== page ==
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Oaxaca: Where the Real Indians Are….

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Edward Rothstein, last seen at LGM deciding that the state of Colorado actually does have history, drops a real stinker today. Rothstein goes to Oaxaca, in southern Mexico, and tells us why it is so much more authentic and real than listening to Native Americans in the United States tell stories he doesn’t want to hear.

Most of it is almost boilerplate wealthy east coast elite condescenion toward romantic places with brown people, whether it is the Taos School in 1912 or Santa Fe today or places in Mexico that are Santa Fe-esque without all the annoying tourists or whatnot, like Alamos or San Miguel de Allende or Oaxaca. Ooh, everything is so bright. The people are so charming. The food is so hot and spicy. I can buy handicrafts. Etc. Etc.

But the real issue is in Rothstein’s discussion of why indigenous history is so real in Oaxaca compared to the United States:

In the United States, in institutions ranging from the National Museum of the American Indian in Washington to regional natural history museums, the real arbiters of indigenous history these days are representatives of contemporary tribes. They oversee the display of a museum’s tribal artifacts and reshape accounts of the past, in many cases relying mainly on frayed strands of traumatically disrupted oral traditions. And everything is meant to increase self-esteem with promotional banality.

But here, something else happens. When you stand on a flattened hilltop above the village of Atzompa, some seven miles outside of Oaxaca, and look over at a nearby peak, you can glimpse the immense ruins of Monte Albán, a pre-Columbian plaza of breathtaking expanse used for ceremonies and games. Below those ruins, where perhaps 25,000 people lived in the early part of the first millennium, you can make out faint remnants of terraced farming on the hillside. The past is visible in the landscape.

I’d glad Rothstein, as a wealthy white elite, can summarily dismiss the National Museum of the American Indian and every other attempt for Native Americans to tell their own stories because they don’t suit his aesthetic desires as a cultural arbiter. I suppose the Lakota and the Crow and the Nez Perce should have to hold meetings with Rothstein and other New York elites before telling any story that might help them reclaim their past after four centuries of oppression and genocide. I’m not saying that one can’t criticize the NMAI, but it’s galling and near racist that Rothstein has so little sensitivity for the half-millennium of genocide that has created a situation where a lot of Native American peoples are trying to hold on to what they have about their history while telling stories that make modern Americans remember that they are still alive.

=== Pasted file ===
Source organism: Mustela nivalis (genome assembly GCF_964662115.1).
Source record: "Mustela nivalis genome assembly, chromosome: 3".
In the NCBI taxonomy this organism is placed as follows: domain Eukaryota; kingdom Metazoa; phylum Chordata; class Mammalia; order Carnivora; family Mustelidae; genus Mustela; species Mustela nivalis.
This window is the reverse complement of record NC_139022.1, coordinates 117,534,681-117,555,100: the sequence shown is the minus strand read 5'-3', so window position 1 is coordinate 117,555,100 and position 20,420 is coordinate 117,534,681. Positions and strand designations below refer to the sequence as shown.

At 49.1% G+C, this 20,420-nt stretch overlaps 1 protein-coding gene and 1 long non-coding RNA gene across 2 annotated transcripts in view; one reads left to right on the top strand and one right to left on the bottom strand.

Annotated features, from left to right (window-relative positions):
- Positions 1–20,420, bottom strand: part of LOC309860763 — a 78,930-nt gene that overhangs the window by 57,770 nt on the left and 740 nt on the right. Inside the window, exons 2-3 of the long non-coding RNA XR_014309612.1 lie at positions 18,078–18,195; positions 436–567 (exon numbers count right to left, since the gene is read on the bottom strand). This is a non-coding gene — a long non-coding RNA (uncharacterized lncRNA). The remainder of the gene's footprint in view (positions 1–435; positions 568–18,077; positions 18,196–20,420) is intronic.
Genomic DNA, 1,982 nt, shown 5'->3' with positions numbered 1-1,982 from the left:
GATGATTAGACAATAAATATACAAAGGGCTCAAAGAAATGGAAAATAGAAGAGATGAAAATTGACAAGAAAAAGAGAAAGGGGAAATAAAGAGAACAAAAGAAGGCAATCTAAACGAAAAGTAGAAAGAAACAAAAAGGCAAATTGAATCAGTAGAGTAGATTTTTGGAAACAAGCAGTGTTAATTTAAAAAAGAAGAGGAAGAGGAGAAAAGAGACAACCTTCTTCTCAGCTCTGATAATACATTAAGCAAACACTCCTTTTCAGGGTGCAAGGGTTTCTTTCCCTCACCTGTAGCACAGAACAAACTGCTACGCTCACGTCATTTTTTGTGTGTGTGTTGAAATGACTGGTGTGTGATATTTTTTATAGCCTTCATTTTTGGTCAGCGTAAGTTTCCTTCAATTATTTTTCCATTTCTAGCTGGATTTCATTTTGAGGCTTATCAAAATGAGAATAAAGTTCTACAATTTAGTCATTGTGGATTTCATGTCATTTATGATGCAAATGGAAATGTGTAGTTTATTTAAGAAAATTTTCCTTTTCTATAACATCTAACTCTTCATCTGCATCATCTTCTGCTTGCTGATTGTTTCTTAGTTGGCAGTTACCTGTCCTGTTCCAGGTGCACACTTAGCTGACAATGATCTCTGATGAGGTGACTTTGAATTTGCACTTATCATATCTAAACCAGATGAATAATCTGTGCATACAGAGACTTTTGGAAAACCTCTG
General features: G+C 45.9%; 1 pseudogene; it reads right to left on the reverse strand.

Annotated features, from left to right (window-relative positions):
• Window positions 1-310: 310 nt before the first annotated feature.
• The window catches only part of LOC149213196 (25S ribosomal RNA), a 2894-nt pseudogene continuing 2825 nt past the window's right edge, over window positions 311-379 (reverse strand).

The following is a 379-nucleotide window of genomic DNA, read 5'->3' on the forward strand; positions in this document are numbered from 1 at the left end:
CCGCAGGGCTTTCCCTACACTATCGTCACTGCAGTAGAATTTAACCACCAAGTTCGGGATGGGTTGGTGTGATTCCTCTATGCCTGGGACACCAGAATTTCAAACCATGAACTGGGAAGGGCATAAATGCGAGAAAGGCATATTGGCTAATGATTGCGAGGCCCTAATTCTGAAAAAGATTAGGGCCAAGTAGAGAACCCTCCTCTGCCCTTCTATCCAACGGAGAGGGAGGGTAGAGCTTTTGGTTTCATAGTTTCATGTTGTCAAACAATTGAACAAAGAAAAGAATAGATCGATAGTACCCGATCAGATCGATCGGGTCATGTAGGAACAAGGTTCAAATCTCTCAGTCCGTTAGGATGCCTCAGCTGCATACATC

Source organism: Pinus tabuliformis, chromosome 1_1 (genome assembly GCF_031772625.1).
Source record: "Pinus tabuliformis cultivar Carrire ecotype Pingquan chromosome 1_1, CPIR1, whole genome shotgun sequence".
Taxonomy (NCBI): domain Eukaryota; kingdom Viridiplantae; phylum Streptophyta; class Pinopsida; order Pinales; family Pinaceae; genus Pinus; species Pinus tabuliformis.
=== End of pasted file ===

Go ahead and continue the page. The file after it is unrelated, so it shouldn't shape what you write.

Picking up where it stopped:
Moreover, both in that second paragraph quoted above as well as elsewhere in the piece, he talks about Mexico being superior because he can see state indigenous power on the landscape in the form of ruins. He makes a passing nod to places like Cahokia in the U.S., but those aren’t nearly as cool as Monte Alban I guess. So I’m glad Rothstein is judging indigenous peoples on their ability to construct large buildings. But there isn’t the first attempt to understand why Indians are so visible in Oaxaca today, as opposed to the U.S. Some of it is the ruins of massive structures of course, but there’s also the enormous 4 million pound gorilla that the United States committed systemic genocide against its Native American populations in ways that Spain/Mexico was never able to accomplish. So Oaxaca, traditionally isolated from the center of power in Mexico City, remains majority indigenous today.

And that leads to yet another problem with Rothstein’s piece. Like many Mexican elites and foreign tourists today, he loves the ruins and the Indian culture and the food and the pottery. But he doesn’t seem to care one iota about the poverty in which they live. Being indigenous in Mexico is not just about providing a background for wealthy whites to play out their fantasies. It also means endemic poverty, racism, disease, alienation from traditional cultures due to massive economic pressures unleashed by NAFTA and policies in Mexico City, no recourse to the government, etc. Rothstein couldn’t care less about any of those things, or at least there’s no evidence he even began peeking below the surface of Oaxaca.

Finally, there’s Rothstein’s bizarre decision to conflate Oaxaca’s indigenous past with the Ethnobotanical Garden of Oaxaca. It’s a cool place but it’s not indigenous in the least except that the plants are native species. So maybe native peoples and native plants are all the same in Rothstein’s mind. Moreover, it’s housed not in some indigenous area but behind Oaxaca’s largest Catholic structure, a vestige of Spanish colonialism. But Indians, Spanish, it’s all the same so long as it’s old and Rothstein can have his authenticity sensors stimulated.

Really, it’s good that the Times still employs a museum critic, but Rothstein is about as out of touch with the everything outside of New York City as one can be. And he certainly shows little understanding of Mexico.

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